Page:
Monday, September 30, 2013

Back in Vapi

Lon's business in Mumbai has concluded, so we're finally back home in Vapi. Except for a re-arrangement of merchandise in the Low Price supermarket, not much has changed!

First, the obligatory cattle-in-the-road picture:
Six-lane high-speed highway. Clearly no one clued the cows that they were traveling in the wrong direction -- and in the passing lane.

Anyone need a good stiff drink?

Yesterday (Sunday) I took a trip with the Rotary Club to help with a "medical camp" that brings doctors to unserved areas. I doubt if I was much help (mostly "worked" crowd control), but I did get to see a beautiful agricultural area about 80 km (and 2 hours) from Vapi. The ride up into the hills reminded me of West Virginia -- with palm trees!

View from the hotel lunch pavilion where we ate. It was very reminiscent of rural Costa Rica.
One of the villages we drove by on our way. That's rice nearing harvest time in the foreground.

Thursday, September 26, 2013

By the Arabian Sea

The west side of Mumbai (like the entire west coast of India) faces the Arabian Sea with a variety of beaches and harbors. Today we took a short walk along the sea in the posh suburb of Bandra.

This beach is rocky basalt with a nice promenade along it.

This plane was taking off from the Mumbai airport and from our perspective it looked to be riding the guy wires strung between the buildings. (You can just make out the wires if you look hard.)

There's no lack of outlandish apartment buildings in Mumbai!

Like many Asian cities, Mumbai's billboards are oversized and plentiful.

Wednesday, September 25, 2013

Signs of the Day

This is a transliteration of "FedEx" into Hindi. It doesn't have the same graphic appeal!

Interestingly, English transliterated into Hindi frequently requires more "letters" than the original -- and vice versa -- Hindi transliterated into English can also be lengthy. I guess it's not too surprising that each script is optimized for its own language.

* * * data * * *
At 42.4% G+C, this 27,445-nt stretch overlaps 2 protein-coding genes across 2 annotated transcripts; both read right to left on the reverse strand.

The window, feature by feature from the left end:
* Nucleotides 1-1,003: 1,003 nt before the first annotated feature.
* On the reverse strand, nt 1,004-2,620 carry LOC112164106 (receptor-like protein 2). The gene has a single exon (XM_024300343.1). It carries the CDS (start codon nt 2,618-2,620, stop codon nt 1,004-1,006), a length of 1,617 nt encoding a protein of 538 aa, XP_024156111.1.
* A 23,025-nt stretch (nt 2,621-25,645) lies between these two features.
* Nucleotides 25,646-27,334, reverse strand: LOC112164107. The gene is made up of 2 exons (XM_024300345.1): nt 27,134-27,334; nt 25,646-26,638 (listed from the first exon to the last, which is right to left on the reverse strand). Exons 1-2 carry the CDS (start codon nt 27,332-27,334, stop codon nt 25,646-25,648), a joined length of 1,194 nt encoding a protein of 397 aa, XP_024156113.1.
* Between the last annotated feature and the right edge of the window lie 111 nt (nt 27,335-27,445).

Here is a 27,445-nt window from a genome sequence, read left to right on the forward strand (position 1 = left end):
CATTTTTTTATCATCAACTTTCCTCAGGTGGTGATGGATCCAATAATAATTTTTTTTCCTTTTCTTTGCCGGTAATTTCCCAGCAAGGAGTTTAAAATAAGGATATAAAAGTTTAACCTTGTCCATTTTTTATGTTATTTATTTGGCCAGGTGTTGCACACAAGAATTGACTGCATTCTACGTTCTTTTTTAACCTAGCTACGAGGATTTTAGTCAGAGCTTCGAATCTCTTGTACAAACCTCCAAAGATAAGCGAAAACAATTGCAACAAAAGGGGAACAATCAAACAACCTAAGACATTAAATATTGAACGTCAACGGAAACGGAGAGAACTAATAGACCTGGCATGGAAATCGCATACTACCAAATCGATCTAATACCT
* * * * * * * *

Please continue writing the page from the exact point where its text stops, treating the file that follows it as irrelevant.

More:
From the back of a tuk-tuk:
Astrology is big business in India. Everything must be done at the most "auspicious" moment.

Monday, September 23, 2013

Do You Want Fries With That?

In one of the Mumbai newspapers this week: How to prepare perfect American-style french fries.

So, let's make it Indian by adding extra steps (that do, admittedly, makes these crunchier and even less healthy). After cutting the potatoes into strips, soak them in salt water for several hours. Then boil for about 5 minutes. After draining and patting dry, deep fry. Remove from oil and let sit on towels to drain off excess oil. Then fry once more to a golden brown.

Indian cuisine is delicious and frequently involves multiple cooking steps. For example, a cooked filling that gets rolled, steamed, and finally, fried. What's not to like when many items are fried in ghee (clarified butter)? I've been trying to cook "healthy" by steaming and roasting -- but that's definitely not traditional Indian cooking!

Today's picture has nothing to do with this story, except that beef goes well with fries!

My turn to pose with the ubiquitous cow.

Saturday, September 21, 2013

More from Mumbai

The area around the airport is not designed for tourists to leave their hotels. However, millions of people live near here in both slums and apartment blocks. We took a reasonably long walk (3 miles?) along very busy streets and through a residential neighborhood. Crossing these busy streets is a skill I'm still working on!

A power and light pole along the yet-to-be monorail system.
This doesn't even come close the web of wires on similar poles in Kolkata.
This is India. Cows rule! No matter how busy the street.
This is about a half-mile from the International Airport terminal.
Right around the corner from the cows. I'm not sure which came first, the trees or the street.
A water bottle is hanging in the tree next to the chair. Clearly someone likes this spot!
In the larger cities, water trucks deliver potable water. The hotel has just finished repairing their swimming pool and has been filling the pool with water from trucks like this.
The airport is named for Chhatrapati Shivaji, the "Hero of Maharashtra" who ended the Mughal reign over most of India. This statue is in a small garden near the entrance to the airport.
To the best of my Google-translate augmented Hindi (but it's probably in Marathi), the plaque says "Victorius Chhapatrai, Victorious Shivaji".

Thursday, September 19, 2013

Mumbai Miscellany

Lon's in Mumbai on business, and we had an opportunity to spend a half day shopping and sightseeing. Some things about India are just too unbelievable to be true!

After visiting the Khadi Gram (Cottage Industries) Store in the Fort area, we visited Bora Bazaar a few blocks away:

And right behind us:
Cows are not very common in the heart of old Mumbai, but this one was well-received. As people passed it, they would touch it and then "bless" themselves (akin to making the sign of the cross, but not exactly). It also did "the unmentionable" right in front of us. Mumbai is filled with interesting odors!

Also in the same neighborhood:
McDonald's is ubiquitous. I had to capture the monsoon tarp and traffic congestion to give a full picture.
 And just around the corner from Mickey-D: Pigeons (yes, I've made my choice) are universal urban residents.
A bit further down the road: